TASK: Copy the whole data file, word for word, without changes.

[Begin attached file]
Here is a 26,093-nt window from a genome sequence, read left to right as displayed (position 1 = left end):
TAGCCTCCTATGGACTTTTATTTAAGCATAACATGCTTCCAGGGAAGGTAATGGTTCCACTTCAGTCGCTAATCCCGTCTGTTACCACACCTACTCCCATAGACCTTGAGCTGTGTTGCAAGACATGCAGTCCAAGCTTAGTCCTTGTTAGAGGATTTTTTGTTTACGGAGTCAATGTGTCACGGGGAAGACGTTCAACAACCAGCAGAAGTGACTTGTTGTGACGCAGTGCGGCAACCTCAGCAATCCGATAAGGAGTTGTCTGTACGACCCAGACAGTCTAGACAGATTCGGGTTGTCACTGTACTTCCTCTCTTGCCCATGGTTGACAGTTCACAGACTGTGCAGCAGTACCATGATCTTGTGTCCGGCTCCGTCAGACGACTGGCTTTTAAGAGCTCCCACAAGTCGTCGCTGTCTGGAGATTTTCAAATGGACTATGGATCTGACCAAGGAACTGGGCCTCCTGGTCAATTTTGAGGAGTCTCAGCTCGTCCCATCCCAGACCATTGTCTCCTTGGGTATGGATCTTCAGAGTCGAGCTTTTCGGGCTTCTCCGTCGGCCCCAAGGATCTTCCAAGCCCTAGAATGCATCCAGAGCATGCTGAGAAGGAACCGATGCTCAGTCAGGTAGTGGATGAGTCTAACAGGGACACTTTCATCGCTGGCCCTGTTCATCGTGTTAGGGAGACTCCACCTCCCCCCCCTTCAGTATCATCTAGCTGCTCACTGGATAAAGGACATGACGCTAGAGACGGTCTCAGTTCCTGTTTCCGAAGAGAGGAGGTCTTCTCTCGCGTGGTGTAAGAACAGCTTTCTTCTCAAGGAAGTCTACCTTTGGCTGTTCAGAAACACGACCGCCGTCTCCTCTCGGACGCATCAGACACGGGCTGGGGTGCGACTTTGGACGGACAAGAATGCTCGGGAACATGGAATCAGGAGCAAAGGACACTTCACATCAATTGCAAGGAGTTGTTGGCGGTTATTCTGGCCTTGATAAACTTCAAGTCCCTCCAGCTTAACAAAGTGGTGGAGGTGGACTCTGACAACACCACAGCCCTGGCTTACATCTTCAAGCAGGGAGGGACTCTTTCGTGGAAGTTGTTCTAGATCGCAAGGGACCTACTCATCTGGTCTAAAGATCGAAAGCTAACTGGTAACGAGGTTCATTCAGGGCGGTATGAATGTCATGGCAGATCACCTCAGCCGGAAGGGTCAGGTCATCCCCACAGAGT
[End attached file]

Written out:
Here is a 26,093-nt window from a genome sequence, read left to right as displayed (position 1 = left end):
TAGCCTCCTATGGACTTTTATTTAAGCATAACATGCTTCCAGGGAAGGTAATGGTTCCACTTCAGTCGCTAATCCCGTCTGTTACCACACCTACTCCCATAGACCTTGAGCTGTGTTGCAAGACATGCAGTCCAAGCTTAGTCCTTGTTAGAGGATTTTTTGTTTACGGAGTCAATGTGTCACGGGGAAGACGTTCAACAACCAGCAGAAGTGACTTGTTGTGACGCAGTGCGGCAACCTCAGCAATCCGATAAGGAGTTGTCTGTACGACCCAGACAGTCTAGACAGATTCGGGTTGTCACTGTACTTCCTCTCTTGCCCATGGTTGACAGTTCACAGACTGTGCAGCAGTACCATGATCTTGTGTCCGGCTCCGTCAGACGACTGGCTTTTAAGAGCTCCCACAAGTCGTCGCTGTCTGGAGATTTTCAAATGGACTATGGATCTGACCAAGGAACTGGGCCTCCTGGTCAATTTTGAGGAGTCTCAGCTCGTCCCATCCCAGACCATTGTCTCCTTGGGTATGGATCTTCAGAGTCGAGCTTTTCGGGCTTCTCCGTCGGCCCCAAGGATCTTCCAAGCCCTAGAATGCATCCAGAGCATGCTGAGAAGGAACCGATGCTCAGTCAGGTAGTGGATGAGTCTAACAGGGACACTTTCATCGCTGGCCCTGTTCATCGTGTTAGGGAGACTCCACCTCCCCCCCCTTCAGTATCATCTAGCTGCTCACTGGATAAAGGACATGACGCTAGAGACGGTCTCAGTTCCTGTTTCCGAAGAGAGGAGGTCTTCTCTCGCGTGGTGTAAGAACAGCTTTCTTCTCAAGGAAGTCTACCTTTGGCTGTTCAGAAACACGACCGCCGTCTCCTCTCGGACGCATCAGACACGGGCTGGGGTGCGACTTTGGACGGACAAGAATGCTCGGGAACATGGAATCAGGAGCAAAGGACACTTCACATCAATTGCAAGGAGTTGTTGGCGGTTATTCTGGCCTTGATAAACTTCAAGTCCCTCCAGCTTAACAAAGTGGTGGAGGTGGACTCTGACAACACCACAGCCCTGGCTTACATCTTCAAGCAGGGAGGGACTCTTTCGTGGAAGTTGTTCTAGATCGCAAGGGACCTACTCATCTGGTCTAAAGATCGAAAGCTAACTGGTAACGAGGTTCATTCAGGGCGGTATGAATGTCATGGCAGATCACCTCAGCCGGAAGGGTCAGGTCATCCCCACAGAGT